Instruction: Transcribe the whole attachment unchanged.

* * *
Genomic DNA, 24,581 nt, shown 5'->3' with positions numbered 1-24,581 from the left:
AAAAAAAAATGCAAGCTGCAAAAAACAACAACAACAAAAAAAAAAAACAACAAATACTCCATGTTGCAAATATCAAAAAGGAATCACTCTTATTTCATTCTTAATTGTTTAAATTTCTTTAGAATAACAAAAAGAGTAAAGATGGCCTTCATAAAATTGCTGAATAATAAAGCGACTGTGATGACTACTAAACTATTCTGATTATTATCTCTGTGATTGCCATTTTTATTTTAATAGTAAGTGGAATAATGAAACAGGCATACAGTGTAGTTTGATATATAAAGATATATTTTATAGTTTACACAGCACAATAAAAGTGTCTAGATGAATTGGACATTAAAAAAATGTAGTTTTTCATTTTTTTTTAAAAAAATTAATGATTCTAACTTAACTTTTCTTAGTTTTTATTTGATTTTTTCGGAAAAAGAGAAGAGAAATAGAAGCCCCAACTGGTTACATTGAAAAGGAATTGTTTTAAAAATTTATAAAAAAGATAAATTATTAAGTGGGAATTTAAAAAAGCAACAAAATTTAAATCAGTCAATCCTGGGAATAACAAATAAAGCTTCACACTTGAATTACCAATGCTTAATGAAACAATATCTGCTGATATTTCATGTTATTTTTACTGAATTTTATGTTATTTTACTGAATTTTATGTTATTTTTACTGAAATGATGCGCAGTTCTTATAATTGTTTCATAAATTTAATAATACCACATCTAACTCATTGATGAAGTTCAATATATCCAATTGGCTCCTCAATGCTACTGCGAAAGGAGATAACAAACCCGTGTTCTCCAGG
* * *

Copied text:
Genomic DNA, 24,581 nt, shown 5'->3' with positions numbered 1-24,581 from the left:
AAAAAAAAATGCAAGCTGCAAAAAACAACAACAACAAAAAAAAAAAACAACAAATACTCCATGTTGCAAATATCAAAAAGGAATCACTCTTATTTCATTCTTAATTGTTTAAATTTCTTTAGAATAACAAAAAGAGTAAAGATGGCCTTCATAAAATTGCTGAATAATAAAGCGACTGTGATGACTACTAAACTATTCTGATTATTATCTCTGTGATTGCCATTTTTATTTTAATAGTAAGTGGAATAATGAAACAGGCATACAGTGTAGTTTGATATATAAAGATATATTTTATAGTTTACACAGCACAATAAAAGTGTCTAGATGAATTGGACATTAAAAAAATGTAGTTTTTCATTTTTTTTTAAAAAAATTAATGATTCTAACTTAACTTTTCTTAGTTTTTATTTGATTTTTTCGGAAAAAGAGAAGAGAAATAGAAGCCCCAACTGGTTACATTGAAAAGGAATTGTTTTAAAAATTTATAAAAAAGATAAATTATTAAGTGGGAATTTAAAAAAGCAACAAAATTTAAATCAGTCAATCCTGGGAATAACAAATAAAGCTTCACACTTGAATTACCAATGCTTAATGAAACAATATCTGCTGATATTTCATGTTATTTTTACTGAATTTTATGTTATTTTACTGAATTTTATGTTATTTTTACTGAAATGATGCGCAGTTCTTATAATTGTTTCATAAATTTAATAATACCACATCTAACTCATTGATGAAGTTCAATATATCCAATTGGCTCCTCAATGCTACTGCGAAAGGAGATAACAAACCCGTGTTCTCCAGG